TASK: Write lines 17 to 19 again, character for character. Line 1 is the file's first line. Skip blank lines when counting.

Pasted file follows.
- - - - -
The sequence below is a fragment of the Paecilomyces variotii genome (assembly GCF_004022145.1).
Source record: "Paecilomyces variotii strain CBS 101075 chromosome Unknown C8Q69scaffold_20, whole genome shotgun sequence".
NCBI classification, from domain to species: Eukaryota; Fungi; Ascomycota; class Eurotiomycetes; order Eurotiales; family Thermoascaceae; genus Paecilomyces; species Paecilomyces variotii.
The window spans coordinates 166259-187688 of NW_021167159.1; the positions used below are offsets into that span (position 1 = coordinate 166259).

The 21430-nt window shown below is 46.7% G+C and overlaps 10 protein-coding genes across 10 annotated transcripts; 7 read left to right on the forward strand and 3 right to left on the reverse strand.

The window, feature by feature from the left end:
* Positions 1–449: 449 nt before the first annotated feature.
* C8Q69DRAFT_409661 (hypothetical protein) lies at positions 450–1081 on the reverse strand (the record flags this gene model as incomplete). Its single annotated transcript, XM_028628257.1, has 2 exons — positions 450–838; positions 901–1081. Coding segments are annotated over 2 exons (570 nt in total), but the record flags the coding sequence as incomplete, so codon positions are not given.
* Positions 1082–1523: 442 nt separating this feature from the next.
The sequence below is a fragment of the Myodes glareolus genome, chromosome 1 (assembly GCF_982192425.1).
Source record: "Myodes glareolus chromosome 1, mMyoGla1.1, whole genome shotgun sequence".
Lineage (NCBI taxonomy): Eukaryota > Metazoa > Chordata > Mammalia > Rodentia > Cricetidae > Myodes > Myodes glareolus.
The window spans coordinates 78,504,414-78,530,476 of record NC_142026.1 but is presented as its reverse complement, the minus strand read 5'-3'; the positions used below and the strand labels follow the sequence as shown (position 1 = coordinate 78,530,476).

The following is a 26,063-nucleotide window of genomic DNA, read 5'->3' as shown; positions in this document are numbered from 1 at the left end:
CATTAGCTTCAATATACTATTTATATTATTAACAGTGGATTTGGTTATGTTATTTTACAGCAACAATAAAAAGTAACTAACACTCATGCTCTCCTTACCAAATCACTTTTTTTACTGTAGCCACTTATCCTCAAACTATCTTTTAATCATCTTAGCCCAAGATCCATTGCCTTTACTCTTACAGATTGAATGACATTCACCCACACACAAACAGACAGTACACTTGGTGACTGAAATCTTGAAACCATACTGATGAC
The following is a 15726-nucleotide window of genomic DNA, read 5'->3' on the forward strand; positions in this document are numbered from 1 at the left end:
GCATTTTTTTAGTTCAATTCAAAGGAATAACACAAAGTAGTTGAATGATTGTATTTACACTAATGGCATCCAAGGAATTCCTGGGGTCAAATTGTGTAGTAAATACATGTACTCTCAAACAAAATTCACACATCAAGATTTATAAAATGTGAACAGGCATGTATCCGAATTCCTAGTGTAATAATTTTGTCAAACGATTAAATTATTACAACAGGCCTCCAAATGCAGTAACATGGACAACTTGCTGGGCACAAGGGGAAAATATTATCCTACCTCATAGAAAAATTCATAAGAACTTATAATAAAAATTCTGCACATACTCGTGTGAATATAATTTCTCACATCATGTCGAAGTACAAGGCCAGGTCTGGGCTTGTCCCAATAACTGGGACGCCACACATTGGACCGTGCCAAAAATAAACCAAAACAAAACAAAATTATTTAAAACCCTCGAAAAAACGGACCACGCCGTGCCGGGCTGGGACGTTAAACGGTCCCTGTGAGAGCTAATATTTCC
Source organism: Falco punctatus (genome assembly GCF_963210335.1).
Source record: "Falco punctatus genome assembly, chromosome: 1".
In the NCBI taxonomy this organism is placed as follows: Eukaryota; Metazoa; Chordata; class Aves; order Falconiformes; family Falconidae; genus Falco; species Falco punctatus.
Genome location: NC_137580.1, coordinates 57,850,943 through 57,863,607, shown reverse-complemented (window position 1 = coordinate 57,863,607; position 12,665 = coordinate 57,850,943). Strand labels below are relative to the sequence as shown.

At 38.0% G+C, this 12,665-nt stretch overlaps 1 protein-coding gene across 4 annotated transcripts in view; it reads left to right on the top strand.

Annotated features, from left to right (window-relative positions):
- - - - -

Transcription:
GCATTTTTTTAGTTCAATTCAAAGGAATAACACAAAGTAGTTGAATGATTGTATTTACACTAATGGCATCCAAGGAATTCCTGGGGTCAAATTGTGTAGTAAATACATGTACTCTCAAACAAAATTCACACATCAAGATTTATAAAATGTGAACAGGCATGTATCCGAATTCCTAGTGTAATAATTTTGTCAAACGATTAAATTATTACAACAGGCCTCCAAATGCAGTAACATGGACAACTTGCTGGGCACAAGGGGAAAATATTATCCTACCTCATAGAAAAATTCATAAGAACTTATAATAAAAATTCTGCACATACTCGTGTGAATATAATTTCTCACATCATGTCGAAGTACAAGGCCAGGTCTGGGCTTGTCCCAATAACTGGGACGCCACACATTGGACCGTGCCAAAAATAAACCAAAACAAAACAAAATTATTTAAAACCCTCGAAAAAACGGACCACGCCGTGCCGGGCTGGGACGTTAAACGGTCCCTGTGAGAGCTAATATTTCC
Source organism: Falco punctatus (genome assembly GCF_963210335.1).
Source record: "Falco punctatus genome assembly, chromosome: 1".